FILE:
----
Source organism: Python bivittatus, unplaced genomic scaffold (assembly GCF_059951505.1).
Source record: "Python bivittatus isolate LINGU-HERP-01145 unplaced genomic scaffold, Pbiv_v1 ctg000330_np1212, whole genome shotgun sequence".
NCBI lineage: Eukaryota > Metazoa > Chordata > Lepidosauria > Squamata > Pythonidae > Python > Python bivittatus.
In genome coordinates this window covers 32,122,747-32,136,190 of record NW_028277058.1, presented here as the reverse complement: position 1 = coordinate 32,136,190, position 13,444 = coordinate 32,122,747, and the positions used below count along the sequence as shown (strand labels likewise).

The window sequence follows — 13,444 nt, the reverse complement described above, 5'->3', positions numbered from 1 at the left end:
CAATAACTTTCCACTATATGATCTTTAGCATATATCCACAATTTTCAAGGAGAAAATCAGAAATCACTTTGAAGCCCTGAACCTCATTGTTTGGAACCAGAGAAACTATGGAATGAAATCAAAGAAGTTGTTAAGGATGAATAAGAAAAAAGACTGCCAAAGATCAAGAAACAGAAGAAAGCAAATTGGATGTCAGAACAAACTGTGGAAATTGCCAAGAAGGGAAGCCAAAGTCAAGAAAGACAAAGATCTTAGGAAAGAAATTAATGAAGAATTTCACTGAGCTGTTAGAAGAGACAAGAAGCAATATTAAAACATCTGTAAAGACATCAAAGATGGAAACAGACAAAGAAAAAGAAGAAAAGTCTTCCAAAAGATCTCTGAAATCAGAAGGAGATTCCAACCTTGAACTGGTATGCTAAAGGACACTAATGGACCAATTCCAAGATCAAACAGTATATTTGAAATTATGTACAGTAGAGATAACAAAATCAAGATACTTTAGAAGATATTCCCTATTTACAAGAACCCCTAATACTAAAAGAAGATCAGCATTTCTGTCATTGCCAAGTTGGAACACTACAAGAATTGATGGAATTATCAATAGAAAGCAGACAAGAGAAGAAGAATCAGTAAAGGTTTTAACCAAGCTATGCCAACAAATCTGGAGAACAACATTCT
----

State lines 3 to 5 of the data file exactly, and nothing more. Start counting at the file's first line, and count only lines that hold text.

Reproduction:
NCBI lineage: Eukaryota > Metazoa > Chordata > Lepidosauria > Squamata > Pythonidae > Python > Python bivittatus.
In genome coordinates this window covers 32,122,747-32,136,190 of record NW_028277058.1, presented here as the reverse complement: position 1 = coordinate 32,136,190, position 13,444 = coordinate 32,122,747, and the positions used below count along the sequence as shown (strand labels likewise).

The window sequence follows — 13,444 nt, the reverse complement described above, 5'->3', positions numbered from 1 at the left end: